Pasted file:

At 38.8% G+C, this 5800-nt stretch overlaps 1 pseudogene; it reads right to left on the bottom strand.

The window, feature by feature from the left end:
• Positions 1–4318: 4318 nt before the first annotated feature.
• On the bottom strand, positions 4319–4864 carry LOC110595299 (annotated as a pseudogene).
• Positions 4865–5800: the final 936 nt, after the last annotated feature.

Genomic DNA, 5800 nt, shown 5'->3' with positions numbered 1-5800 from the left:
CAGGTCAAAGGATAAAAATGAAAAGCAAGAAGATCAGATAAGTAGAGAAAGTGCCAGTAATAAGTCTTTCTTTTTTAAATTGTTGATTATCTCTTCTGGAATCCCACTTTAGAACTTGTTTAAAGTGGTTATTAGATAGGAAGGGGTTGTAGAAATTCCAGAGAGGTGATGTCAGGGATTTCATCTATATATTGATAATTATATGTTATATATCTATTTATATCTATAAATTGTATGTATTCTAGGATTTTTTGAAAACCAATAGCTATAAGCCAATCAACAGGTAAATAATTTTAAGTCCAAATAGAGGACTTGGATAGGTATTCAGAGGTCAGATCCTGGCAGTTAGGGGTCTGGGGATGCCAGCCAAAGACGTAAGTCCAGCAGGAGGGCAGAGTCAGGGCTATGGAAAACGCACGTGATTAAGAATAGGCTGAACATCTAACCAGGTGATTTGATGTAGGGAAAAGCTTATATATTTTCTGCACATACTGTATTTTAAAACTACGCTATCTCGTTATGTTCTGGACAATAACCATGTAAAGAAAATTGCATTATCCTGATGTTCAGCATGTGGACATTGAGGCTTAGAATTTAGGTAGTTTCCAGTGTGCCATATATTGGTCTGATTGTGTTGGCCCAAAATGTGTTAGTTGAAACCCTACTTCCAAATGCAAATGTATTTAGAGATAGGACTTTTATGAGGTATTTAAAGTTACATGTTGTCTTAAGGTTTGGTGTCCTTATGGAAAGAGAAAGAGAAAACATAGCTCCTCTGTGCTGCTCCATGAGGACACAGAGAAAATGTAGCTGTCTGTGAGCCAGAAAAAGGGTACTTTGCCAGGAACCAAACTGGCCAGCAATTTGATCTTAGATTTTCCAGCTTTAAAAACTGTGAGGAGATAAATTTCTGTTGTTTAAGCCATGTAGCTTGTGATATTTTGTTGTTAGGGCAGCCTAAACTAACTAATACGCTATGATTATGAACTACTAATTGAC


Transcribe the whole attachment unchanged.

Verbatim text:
At 38.8% G+C, this 5800-nt stretch overlaps 1 pseudogene; it reads right to left on the bottom strand.

The window, feature by feature from the left end:
• Positions 1–4318: 4318 nt before the first annotated feature.
• On the bottom strand, positions 4319–4864 carry LOC110595299 (annotated as a pseudogene).
• Positions 4865–5800: the final 936 nt, after the last annotated feature.

Genomic DNA, 5800 nt, shown 5'->3' with positions numbered 1-5800 from the left:
CAGGTCAAAGGATAAAAATGAAAAGCAAGAAGATCAGATAAGTAGAGAAAGTGCCAGTAATAAGTCTTTCTTTTTTAAATTGTTGATTATCTCTTCTGGAATCCCACTTTAGAACTTGTTTAAAGTGGTTATTAGATAGGAAGGGGTTGTAGAAATTCCAGAGAGGTGATGTCAGGGATTTCATCTATATATTGATAATTATATGTTATATATCTATTTATATCTATAAATTGTATGTATTCTAGGATTTTTTGAAAACCAATAGCTATAAGCCAATCAACAGGTAAATAATTTTAAGTCCAAATAGAGGACTTGGATAGGTATTCAGAGGTCAGATCCTGGCAGTTAGGGGTCTGGGGATGCCAGCCAAAGACGTAAGTCCAGCAGGAGGGCAGAGTCAGGGCTATGGAAAACGCACGTGATTAAGAATAGGCTGAACATCTAACCAGGTGATTTGATGTAGGGAAAAGCTTATATATTTTCTGCACATACTGTATTTTAAAACTACGCTATCTCGTTATGTTCTGGACAATAACCATGTAAAGAAAATTGCATTATCCTGATGTTCAGCATGTGGACATTGAGGCTTAGAATTTAGGTAGTTTCCAGTGTGCCATATATTGGTCTGATTGTGTTGGCCCAAAATGTGTTAGTTGAAACCCTACTTCCAAATGCAAATGTATTTAGAGATAGGACTTTTATGAGGTATTTAAAGTTACATGTTGTCTTAAGGTTTGGTGTCCTTATGGAAAGAGAAAGAGAAAACATAGCTCCTCTGTGCTGCTCCATGAGGACACAGAGAAAATGTAGCTGTCTGTGAGCCAGAAAAAGGGTACTTTGCCAGGAACCAAACTGGCCAGCAATTTGATCTTAGATTTTCCAGCTTTAAAAACTGTGAGGAGATAAATTTCTGTTGTTTAAGCCATGTAGCTTGTGATATTTTGTTGTTAGGGCAGCCTAAACTAACTAATACGCTATGATTATGAACTACTAATTGAC